Wednesday, December 14, 2011


This has been a question since the advent of angioplasty in 1977. In 1977 when the late Andreas Greuntzig first dilated the proximal LAD lesion. he had cardio-surgical backup. In fact the early work by the Americans in San Francisco, was in the operation theatre with a patient undergoing bypass surgery, trying to see if dilating the plaque will cause important distal embolisation of the plaque. So the early work of angioplasty was done, very much with the cooperation of the cardiac surgeons. When angioplasty first started in Malaysia in October 1998 e had cardio=surgical backup, with an open OT ready, just in case. I had to use it a few times, asking my cardiac surgeon to bale me out.
Then in 1992, we received our stents ( the first generation Palmaz Shatz SDS ), and then we almost never had to summon for cardio-surgical help. It has been almost a decade since we last call for cardio-surgical help. The last time I remembered was when I had to do a left main stem and I asked the cardiac surgeon, if he would take it on, and he declined.
Anyway, with the event of the coronary stents ( and they are so good, slick, easy to deliver and can almost go anywhere ), cardiologist can always bale themselves out well, at the earliest hint of trouble. However, there was still resistance from those in authority to allow PCI in centers without cardio-surgical backup. I know that in Malaysia, some of my colleagues in some private hospitals had to accompany their patient from the other centers to their main KL centers, to do the angioplasty. This is also not good, if you consider the cost to the cardiologist and also the patient and relatives. I believe that if an interventionist does not know how to implant a stent to bale out, he should not be doing angioplasty. And of course, as always, we want all centers to keep their registry, hopefully by a senior nurse, so that all records and experience can be tracked. It is all for patient safety. In fact, all cardiac centers ( including those with cardio-surgical back-up ) should also keep their PCI / cardio-surgical registry. All specialist who do interventions and surgeries should also keep their own registry. It makes us aware of our outcome data.
In the Journal of the American Medical Association 306:2487, 2011, there is an article by Dr Mandeep Singh of the Mayo Clinic, addressing this issue. The article is entitled "PCI in cardiac centers with and without on-site cardiac surgery ". He and his colleagues did a meta-analysis of all controlled trials for the last 20 years, a total of 15 large controlled studies involving PCI in cardiac centers with and with-out cardio-surgical backup. They reviewed 124,074 PCIs in patients undergoing primary angioplasty for STEMI and 914, 288 patients undergoing elective PCIs for nonprimary AMI angioplasty. These are very large numbers and must certainly hold some truth. They found no difference in in-hospital mortality, and emergency CABG. There was absolutely no difference in outcomes between the two groups. They have therefore, rightly I think, call for a review of the AHA / ACC / SCAI clinical guidelines. The guidelines currently states that "PCI maybe considered in centers without on-site cardiac surgery", when initially, it states "not useful/effective and may be harmful". Of course we would rather that it would allow PCI in centers with adequate facilities to do PCI, to their degree of competence.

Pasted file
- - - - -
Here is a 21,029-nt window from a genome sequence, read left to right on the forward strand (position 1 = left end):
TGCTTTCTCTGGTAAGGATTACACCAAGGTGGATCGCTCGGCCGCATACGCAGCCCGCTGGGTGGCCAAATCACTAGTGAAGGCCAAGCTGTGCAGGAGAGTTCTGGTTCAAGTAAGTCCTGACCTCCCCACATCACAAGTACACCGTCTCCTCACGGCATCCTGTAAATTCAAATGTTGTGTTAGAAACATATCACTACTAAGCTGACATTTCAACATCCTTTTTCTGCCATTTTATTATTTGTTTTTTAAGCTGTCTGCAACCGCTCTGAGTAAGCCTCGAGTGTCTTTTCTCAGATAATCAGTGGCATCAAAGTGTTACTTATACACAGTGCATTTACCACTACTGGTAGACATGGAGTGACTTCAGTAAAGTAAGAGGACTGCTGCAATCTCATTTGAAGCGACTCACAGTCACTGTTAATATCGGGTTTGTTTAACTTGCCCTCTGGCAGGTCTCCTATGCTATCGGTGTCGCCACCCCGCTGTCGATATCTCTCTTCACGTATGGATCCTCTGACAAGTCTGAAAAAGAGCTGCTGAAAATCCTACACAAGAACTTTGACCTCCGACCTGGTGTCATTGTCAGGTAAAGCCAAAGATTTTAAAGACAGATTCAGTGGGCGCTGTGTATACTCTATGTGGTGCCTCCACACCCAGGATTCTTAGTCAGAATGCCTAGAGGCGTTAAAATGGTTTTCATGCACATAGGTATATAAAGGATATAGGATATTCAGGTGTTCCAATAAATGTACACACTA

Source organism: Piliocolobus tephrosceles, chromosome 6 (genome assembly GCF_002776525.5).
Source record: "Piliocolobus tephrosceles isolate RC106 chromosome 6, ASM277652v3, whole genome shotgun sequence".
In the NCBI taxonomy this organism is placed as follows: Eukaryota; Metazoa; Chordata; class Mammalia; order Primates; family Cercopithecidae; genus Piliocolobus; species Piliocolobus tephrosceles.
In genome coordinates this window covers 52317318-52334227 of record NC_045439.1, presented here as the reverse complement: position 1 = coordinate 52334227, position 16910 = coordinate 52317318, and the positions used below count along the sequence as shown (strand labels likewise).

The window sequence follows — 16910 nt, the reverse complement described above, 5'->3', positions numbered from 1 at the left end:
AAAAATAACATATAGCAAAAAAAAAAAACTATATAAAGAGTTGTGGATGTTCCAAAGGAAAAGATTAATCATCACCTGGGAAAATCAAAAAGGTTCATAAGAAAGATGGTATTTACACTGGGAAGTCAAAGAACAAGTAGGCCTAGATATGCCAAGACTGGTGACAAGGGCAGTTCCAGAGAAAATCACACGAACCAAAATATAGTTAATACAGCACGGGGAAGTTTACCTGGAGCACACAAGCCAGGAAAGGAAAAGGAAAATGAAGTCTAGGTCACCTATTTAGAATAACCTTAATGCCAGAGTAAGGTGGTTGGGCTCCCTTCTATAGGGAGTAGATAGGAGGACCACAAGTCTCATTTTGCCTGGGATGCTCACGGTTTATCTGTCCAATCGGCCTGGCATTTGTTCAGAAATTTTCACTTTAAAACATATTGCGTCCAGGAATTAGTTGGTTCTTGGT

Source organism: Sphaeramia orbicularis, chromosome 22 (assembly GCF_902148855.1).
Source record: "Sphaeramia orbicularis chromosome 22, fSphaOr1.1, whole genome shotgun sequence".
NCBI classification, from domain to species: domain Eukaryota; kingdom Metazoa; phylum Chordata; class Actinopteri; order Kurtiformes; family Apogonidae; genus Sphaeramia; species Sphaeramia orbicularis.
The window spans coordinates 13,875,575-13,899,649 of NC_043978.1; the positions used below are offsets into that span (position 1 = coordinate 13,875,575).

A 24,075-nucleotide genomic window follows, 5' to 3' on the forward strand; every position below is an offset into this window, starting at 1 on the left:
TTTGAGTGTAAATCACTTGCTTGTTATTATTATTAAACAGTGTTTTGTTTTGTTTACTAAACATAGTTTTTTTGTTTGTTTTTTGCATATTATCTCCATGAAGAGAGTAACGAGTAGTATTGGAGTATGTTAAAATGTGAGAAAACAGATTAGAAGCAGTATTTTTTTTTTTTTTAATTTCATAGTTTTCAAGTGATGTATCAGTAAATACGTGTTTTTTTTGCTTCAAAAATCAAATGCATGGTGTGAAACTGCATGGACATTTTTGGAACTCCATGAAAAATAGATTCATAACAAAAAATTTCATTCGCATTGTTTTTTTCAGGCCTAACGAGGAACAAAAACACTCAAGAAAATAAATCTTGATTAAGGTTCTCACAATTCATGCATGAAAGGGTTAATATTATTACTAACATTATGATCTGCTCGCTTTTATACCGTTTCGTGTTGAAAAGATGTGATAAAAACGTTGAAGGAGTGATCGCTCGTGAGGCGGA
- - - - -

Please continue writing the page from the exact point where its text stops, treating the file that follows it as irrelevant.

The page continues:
I can see the reluctance in the US system to allow licence to all PCI centers to do PCI ( even without cardio-surgical back-up ), because of the fear of abuse and insurance payments. Once they open up, there will be a mushrooming of PCI centers in the community hospitals, then the system can pose track, and there may not be enough patient load for the large teaching centers. And of course the third party payers will not be so happy, as they have to pay out more. with more centers doing.
Personally, I think it is about time to allow good people to do PCI in centers without cardio-surgical back-up. How to control is another issue. I have heard of cardiac surgeons telling cardiologist they cannot PCI 2 vessel disease, because the angioplasty list is vetted by the cardiac surgeons. That is ridiculous.
Which is the greater evil. To allow PCI in centers without on-site cardiac surgery or not?
As always it is the professional that is important. You cannot legislate morality and ehical standards, either the cardiologist have it or he does not. In some ways, it reflects how we bring them up. It does look like many have been brought up different from us.

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